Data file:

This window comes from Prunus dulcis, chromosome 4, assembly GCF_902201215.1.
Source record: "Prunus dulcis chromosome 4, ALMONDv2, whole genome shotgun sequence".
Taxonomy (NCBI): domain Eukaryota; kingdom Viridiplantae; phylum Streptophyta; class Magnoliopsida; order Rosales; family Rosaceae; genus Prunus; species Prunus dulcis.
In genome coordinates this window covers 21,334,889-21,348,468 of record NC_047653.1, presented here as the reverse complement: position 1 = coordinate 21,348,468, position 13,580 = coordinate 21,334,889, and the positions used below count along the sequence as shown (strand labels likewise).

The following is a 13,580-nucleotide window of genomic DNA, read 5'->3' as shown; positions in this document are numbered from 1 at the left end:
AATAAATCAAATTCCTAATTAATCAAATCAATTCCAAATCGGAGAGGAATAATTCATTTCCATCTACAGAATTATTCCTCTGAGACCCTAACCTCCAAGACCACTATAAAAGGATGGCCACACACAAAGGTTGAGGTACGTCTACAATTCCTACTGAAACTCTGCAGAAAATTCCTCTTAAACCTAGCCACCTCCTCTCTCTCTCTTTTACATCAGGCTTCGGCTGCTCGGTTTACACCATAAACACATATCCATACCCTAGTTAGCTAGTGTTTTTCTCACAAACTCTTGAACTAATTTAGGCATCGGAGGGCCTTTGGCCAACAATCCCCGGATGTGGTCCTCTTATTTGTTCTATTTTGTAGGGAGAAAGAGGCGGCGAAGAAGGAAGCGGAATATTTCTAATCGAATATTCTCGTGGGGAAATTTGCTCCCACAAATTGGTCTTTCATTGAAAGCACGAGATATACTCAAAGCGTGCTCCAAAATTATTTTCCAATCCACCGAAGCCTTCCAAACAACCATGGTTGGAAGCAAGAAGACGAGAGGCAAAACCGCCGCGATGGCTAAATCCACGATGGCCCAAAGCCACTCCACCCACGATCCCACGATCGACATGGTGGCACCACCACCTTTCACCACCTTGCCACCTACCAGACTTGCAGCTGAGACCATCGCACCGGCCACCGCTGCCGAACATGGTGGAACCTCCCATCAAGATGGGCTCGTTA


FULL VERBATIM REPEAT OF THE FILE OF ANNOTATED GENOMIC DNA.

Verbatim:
This window comes from Prunus dulcis, chromosome 4, assembly GCF_902201215.1.
Source record: "Prunus dulcis chromosome 4, ALMONDv2, whole genome shotgun sequence".
Taxonomy (NCBI): domain Eukaryota; kingdom Viridiplantae; phylum Streptophyta; class Magnoliopsida; order Rosales; family Rosaceae; genus Prunus; species Prunus dulcis.
In genome coordinates this window covers 21,334,889-21,348,468 of record NC_047653.1, presented here as the reverse complement: position 1 = coordinate 21,348,468, position 13,580 = coordinate 21,334,889, and the positions used below count along the sequence as shown (strand labels likewise).

The following is a 13,580-nucleotide window of genomic DNA, read 5'->3' as shown; positions in this document are numbered from 1 at the left end:
AATAAATCAAATTCCTAATTAATCAAATCAATTCCAAATCGGAGAGGAATAATTCATTTCCATCTACAGAATTATTCCTCTGAGACCCTAACCTCCAAGACCACTATAAAAGGATGGCCACACACAAAGGTTGAGGTACGTCTACAATTCCTACTGAAACTCTGCAGAAAATTCCTCTTAAACCTAGCCACCTCCTCTCTCTCTCTTTTACATCAGGCTTCGGCTGCTCGGTTTACACCATAAACACATATCCATACCCTAGTTAGCTAGTGTTTTTCTCACAAACTCTTGAACTAATTTAGGCATCGGAGGGCCTTTGGCCAACAATCCCCGGATGTGGTCCTCTTATTTGTTCTATTTTGTAGGGAGAAAGAGGCGGCGAAGAAGGAAGCGGAATATTTCTAATCGAATATTCTCGTGGGGAAATTTGCTCCCACAAATTGGTCTTTCATTGAAAGCACGAGATATACTCAAAGCGTGCTCCAAAATTATTTTCCAATCCACCGAAGCCTTCCAAACAACCATGGTTGGAAGCAAGAAGACGAGAGGCAAAACCGCCGCGATGGCTAAATCCACGATGGCCCAAAGCCACTCCACCCACGATCCCACGATCGACATGGTGGCACCACCACCTTTCACCACCTTGCCACCTACCAGACTTGCAGCTGAGACCATCGCACCGGCCACCGCTGCCGAACATGGTGGAACCTCCCATCAAGATGGGCTCGTTA